Rewild the Planning System

Rewild the Planning System

Tom Marshall

Our planning system is failing nature

Nature needs to be given more priority in planning, yet proposed changes for the system in England will only make a bad situation much worse: failing nature, people and local democracy too. The planning system should protect our beautiful green spaces and enable wildlife to thrive - but it's not.

Why speak up now?

The Government has published a planning White Paper, Planning for the Future, which sets out their proposed changes. This was under consultation until the end of October 2020.

As they stand, the changes fail to address climate change, the ecological emergency and growing health inequalities. They need some underpinning principles to set them on the right track, otherwise they'll make a wilder future impossible! 

14,000 of you spoke up with The Wildlife Trusts to say you wanted to rewild our planning system. Thank you.

There will be more opportunities coming up to speak up for nature. If you want to be kept up-to-date with future consultations and actions, please sign up to our mailing list here:

What do we want to see?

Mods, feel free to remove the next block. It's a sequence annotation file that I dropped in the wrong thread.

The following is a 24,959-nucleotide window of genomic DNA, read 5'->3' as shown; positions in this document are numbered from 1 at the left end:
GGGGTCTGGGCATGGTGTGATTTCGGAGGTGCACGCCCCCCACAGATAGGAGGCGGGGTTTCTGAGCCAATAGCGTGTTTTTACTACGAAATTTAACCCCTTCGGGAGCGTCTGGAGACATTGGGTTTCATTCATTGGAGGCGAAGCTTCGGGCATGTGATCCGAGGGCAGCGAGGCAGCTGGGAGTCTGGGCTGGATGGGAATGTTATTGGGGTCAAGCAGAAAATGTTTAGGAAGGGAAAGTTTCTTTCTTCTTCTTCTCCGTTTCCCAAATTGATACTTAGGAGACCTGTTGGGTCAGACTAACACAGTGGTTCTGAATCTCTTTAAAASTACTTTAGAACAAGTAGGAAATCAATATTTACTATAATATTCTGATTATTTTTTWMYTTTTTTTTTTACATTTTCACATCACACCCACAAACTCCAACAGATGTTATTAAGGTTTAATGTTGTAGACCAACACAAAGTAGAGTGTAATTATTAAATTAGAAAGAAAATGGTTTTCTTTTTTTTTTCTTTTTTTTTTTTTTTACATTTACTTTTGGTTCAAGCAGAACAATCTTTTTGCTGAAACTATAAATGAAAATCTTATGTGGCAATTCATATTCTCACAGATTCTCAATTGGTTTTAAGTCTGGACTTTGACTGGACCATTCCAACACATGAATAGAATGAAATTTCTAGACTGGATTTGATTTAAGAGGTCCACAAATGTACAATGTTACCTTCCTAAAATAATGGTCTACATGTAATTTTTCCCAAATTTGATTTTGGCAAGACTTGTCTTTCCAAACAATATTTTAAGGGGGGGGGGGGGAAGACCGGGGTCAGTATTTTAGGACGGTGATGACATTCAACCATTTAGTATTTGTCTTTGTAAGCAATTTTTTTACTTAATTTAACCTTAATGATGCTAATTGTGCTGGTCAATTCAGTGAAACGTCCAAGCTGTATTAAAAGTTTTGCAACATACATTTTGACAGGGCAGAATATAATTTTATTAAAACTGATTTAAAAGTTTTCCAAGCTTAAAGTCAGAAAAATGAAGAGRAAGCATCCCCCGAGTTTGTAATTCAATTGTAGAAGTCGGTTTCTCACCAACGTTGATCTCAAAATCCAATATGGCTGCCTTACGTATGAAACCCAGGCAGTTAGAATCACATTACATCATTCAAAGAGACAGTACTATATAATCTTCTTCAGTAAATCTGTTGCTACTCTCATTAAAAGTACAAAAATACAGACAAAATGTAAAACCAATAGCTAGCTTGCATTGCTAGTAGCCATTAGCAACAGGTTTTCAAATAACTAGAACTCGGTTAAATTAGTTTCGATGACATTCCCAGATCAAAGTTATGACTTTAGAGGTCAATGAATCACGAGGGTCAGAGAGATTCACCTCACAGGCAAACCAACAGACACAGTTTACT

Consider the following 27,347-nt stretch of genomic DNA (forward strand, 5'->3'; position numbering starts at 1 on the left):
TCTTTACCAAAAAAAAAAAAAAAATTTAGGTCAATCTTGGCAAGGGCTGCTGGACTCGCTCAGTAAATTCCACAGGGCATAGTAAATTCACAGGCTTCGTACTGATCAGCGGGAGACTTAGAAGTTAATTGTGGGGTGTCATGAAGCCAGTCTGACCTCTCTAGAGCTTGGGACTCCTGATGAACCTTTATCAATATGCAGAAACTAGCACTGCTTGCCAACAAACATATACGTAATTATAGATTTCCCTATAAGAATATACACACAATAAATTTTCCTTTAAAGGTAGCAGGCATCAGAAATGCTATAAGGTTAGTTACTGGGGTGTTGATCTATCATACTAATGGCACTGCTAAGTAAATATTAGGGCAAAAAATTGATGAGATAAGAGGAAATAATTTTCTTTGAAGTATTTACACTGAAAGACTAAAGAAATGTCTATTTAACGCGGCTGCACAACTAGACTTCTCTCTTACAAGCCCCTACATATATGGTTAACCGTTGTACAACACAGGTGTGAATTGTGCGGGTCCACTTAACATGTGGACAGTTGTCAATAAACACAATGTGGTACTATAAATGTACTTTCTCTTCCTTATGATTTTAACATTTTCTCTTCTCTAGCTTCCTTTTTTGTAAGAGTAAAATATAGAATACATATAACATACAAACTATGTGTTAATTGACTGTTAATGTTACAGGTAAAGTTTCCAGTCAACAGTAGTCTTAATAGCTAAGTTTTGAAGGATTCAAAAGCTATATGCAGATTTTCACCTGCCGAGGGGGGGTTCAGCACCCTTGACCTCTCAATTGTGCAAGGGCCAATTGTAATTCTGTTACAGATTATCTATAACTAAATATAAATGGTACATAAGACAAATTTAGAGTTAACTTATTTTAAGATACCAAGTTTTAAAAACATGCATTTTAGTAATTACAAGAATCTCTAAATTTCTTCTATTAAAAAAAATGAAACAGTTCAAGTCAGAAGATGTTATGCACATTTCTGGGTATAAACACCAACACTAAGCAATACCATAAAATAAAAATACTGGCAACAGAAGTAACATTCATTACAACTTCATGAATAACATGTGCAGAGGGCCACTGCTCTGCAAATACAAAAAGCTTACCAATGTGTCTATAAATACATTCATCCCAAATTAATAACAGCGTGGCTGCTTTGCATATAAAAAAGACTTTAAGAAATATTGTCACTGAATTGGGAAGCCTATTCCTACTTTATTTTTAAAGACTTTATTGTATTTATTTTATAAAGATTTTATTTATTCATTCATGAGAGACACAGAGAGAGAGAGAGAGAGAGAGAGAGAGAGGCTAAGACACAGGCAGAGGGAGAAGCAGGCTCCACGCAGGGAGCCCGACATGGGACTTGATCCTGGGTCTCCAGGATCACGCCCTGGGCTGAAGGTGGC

Wildlife should be everywhere, not just in a few protected areas. Helping nature to recover across at least 30% of land and seas by 2030 will help us to deal with the intertwined nature, climate and health emergencies. Getting planning right is crucial to achieving this.

The Wildlife Trusts are recommending five principles that must be adopted for planning policy to truly achieve a wilder, healthier future for us all.

The Five Principles

  1. Wildlife recovery and easy access to nature for people are at the heart of reforms
     
  2. Protections and standards are not weakened, and proper impact assessments are in place before permissions are granted
     
  3. The intertwined ecological and climate crises are addressed, by protecting land that's in recovery. A new designation - a Wildbelt - would help achieve this
     
  4. Residents and other stakeholders are able to engage in design and decision-making at all stages, and will have the information they need to understand the impacts of plans on nature and on communities
     
  5. Decisions will be based on accurate and up-to-date ecological data, with a full program of investment in place to gather, analyse and hold data appropriately.